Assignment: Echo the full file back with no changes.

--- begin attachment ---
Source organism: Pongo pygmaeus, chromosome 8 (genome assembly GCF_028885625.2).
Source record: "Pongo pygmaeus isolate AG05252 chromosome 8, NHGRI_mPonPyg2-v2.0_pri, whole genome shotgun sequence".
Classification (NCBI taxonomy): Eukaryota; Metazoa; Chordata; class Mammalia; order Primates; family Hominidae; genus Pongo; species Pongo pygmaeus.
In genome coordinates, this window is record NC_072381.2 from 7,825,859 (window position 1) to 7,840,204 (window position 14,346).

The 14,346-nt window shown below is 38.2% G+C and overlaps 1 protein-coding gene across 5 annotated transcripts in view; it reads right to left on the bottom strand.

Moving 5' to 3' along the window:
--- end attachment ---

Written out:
Source organism: Pongo pygmaeus, chromosome 8 (genome assembly GCF_028885625.2).
Source record: "Pongo pygmaeus isolate AG05252 chromosome 8, NHGRI_mPonPyg2-v2.0_pri, whole genome shotgun sequence".
Classification (NCBI taxonomy): Eukaryota; Metazoa; Chordata; class Mammalia; order Primates; family Hominidae; genus Pongo; species Pongo pygmaeus.
In genome coordinates, this window is record NC_072381.2 from 7,825,859 (window position 1) to 7,840,204 (window position 14,346).

The 14,346-nt window shown below is 38.2% G+C and overlaps 1 protein-coding gene across 5 annotated transcripts in view; it reads right to left on the bottom strand.

Moving 5' to 3' along the window: